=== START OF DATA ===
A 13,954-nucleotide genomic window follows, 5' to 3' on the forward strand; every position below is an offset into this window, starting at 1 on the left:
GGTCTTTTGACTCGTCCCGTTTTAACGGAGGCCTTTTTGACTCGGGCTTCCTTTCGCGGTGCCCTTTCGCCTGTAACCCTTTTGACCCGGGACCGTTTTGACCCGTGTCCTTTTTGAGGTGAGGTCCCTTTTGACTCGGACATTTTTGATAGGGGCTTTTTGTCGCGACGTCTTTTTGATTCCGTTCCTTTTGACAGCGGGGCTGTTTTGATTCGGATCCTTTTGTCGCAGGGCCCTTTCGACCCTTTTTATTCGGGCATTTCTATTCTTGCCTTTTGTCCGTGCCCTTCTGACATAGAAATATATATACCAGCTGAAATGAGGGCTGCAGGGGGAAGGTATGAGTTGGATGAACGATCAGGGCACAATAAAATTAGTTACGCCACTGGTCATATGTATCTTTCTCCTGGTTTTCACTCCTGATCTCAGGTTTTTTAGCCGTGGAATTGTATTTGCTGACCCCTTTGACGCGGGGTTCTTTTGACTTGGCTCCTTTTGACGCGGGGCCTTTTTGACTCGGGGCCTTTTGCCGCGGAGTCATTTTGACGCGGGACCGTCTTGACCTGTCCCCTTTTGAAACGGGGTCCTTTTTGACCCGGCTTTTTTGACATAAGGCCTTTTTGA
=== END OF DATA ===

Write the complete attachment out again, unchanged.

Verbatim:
A 13,954-nucleotide genomic window follows, 5' to 3' on the forward strand; every position below is an offset into this window, starting at 1 on the left:
GGTCTTTTGACTCGTCCCGTTTTAACGGAGGCCTTTTTGACTCGGGCTTCCTTTCGCGGTGCCCTTTCGCCTGTAACCCTTTTGACCCGGGACCGTTTTGACCCGTGTCCTTTTTGAGGTGAGGTCCCTTTTGACTCGGACATTTTTGATAGGGGCTTTTTGTCGCGACGTCTTTTTGATTCCGTTCCTTTTGACAGCGGGGCTGTTTTGATTCGGATCCTTTTGTCGCAGGGCCCTTTCGACCCTTTTTATTCGGGCATTTCTATTCTTGCCTTTTGTCCGTGCCCTTCTGACATAGAAATATATATACCAGCTGAAATGAGGGCTGCAGGGGGAAGGTATGAGTTGGATGAACGATCAGGGCACAATAAAATTAGTTACGCCACTGGTCATATGTATCTTTCTCCTGGTTTTCACTCCTGATCTCAGGTTTTTTAGCCGTGGAATTGTATTTGCTGACCCCTTTGACGCGGGGTTCTTTTGACTTGGCTCCTTTTGACGCGGGGCCTTTTTGACTCGGGGCCTTTTGCCGCGGAGTCATTTTGACGCGGGACCGTCTTGACCTGTCCCCTTTTGAAACGGGGTCCTTTTTGACCCGGCTTTTTTGACATAAGGCCTTTTTGA